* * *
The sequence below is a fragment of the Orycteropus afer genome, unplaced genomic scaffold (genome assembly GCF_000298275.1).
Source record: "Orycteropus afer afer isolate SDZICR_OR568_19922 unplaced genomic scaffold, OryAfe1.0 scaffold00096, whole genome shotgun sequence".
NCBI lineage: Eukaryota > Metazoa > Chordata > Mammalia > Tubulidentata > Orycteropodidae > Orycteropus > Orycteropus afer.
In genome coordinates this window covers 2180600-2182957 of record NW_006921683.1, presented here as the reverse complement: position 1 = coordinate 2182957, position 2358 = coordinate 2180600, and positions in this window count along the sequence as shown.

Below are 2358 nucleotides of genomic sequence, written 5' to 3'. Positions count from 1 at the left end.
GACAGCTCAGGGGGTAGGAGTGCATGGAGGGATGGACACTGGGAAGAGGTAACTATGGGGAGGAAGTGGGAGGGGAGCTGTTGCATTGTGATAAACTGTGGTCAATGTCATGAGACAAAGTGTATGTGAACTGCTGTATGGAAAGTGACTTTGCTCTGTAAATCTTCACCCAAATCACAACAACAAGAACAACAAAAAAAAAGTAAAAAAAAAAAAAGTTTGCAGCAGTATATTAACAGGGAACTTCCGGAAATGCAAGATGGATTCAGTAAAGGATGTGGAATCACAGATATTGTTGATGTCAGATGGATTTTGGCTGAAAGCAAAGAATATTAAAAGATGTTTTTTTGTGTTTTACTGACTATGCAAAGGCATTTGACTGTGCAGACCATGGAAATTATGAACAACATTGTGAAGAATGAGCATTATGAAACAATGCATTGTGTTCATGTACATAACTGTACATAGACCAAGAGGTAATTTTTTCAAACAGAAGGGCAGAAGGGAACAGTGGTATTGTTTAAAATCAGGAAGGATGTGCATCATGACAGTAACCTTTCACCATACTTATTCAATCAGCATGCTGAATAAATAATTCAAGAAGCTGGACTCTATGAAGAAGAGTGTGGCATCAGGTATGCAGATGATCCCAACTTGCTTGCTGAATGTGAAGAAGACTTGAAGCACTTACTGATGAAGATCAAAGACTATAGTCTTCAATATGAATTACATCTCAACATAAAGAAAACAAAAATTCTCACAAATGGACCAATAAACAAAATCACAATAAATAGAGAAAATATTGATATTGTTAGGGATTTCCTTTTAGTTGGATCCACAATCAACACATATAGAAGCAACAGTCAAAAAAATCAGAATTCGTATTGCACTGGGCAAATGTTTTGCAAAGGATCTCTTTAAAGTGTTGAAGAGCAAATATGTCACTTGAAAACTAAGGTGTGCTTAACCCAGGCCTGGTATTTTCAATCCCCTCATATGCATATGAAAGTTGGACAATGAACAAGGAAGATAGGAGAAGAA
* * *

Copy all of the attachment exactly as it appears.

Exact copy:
The sequence below is a fragment of the Orycteropus afer genome, unplaced genomic scaffold (genome assembly GCF_000298275.1).
Source record: "Orycteropus afer afer isolate SDZICR_OR568_19922 unplaced genomic scaffold, OryAfe1.0 scaffold00096, whole genome shotgun sequence".
NCBI lineage: Eukaryota > Metazoa > Chordata > Mammalia > Tubulidentata > Orycteropodidae > Orycteropus > Orycteropus afer.
In genome coordinates this window covers 2180600-2182957 of record NW_006921683.1, presented here as the reverse complement: position 1 = coordinate 2182957, position 2358 = coordinate 2180600, and positions in this window count along the sequence as shown.

Below are 2358 nucleotides of genomic sequence, written 5' to 3'. Positions count from 1 at the left end.
GACAGCTCAGGGGGTAGGAGTGCATGGAGGGATGGACACTGGGAAGAGGTAACTATGGGGAGGAAGTGGGAGGGGAGCTGTTGCATTGTGATAAACTGTGGTCAATGTCATGAGACAAAGTGTATGTGAACTGCTGTATGGAAAGTGACTTTGCTCTGTAAATCTTCACCCAAATCACAACAACAAGAACAACAAAAAAAAAGTAAAAAAAAAAAAAGTTTGCAGCAGTATATTAACAGGGAACTTCCGGAAATGCAAGATGGATTCAGTAAAGGATGTGGAATCACAGATATTGTTGATGTCAGATGGATTTTGGCTGAAAGCAAAGAATATTAAAAGATGTTTTTTTGTGTTTTACTGACTATGCAAAGGCATTTGACTGTGCAGACCATGGAAATTATGAACAACATTGTGAAGAATGAGCATTATGAAACAATGCATTGTGTTCATGTACATAACTGTACATAGACCAAGAGGTAATTTTTTCAAACAGAAGGGCAGAAGGGAACAGTGGTATTGTTTAAAATCAGGAAGGATGTGCATCATGACAGTAACCTTTCACCATACTTATTCAATCAGCATGCTGAATAAATAATTCAAGAAGCTGGACTCTATGAAGAAGAGTGTGGCATCAGGTATGCAGATGATCCCAACTTGCTTGCTGAATGTGAAGAAGACTTGAAGCACTTACTGATGAAGATCAAAGACTATAGTCTTCAATATGAATTACATCTCAACATAAAGAAAACAAAAATTCTCACAAATGGACCAATAAACAAAATCACAATAAATAGAGAAAATATTGATATTGTTAGGGATTTCCTTTTAGTTGGATCCACAATCAACACATATAGAAGCAACAGTCAAAAAAATCAGAATTCGTATTGCACTGGGCAAATGTTTTGCAAAGGATCTCTTTAAAGTGTTGAAGAGCAAATATGTCACTTGAAAACTAAGGTGTGCTTAACCCAGGCCTGGTATTTTCAATCCCCTCATATGCATATGAAAGTTGGACAATGAACAAGGAAGATAGGAGAAGAA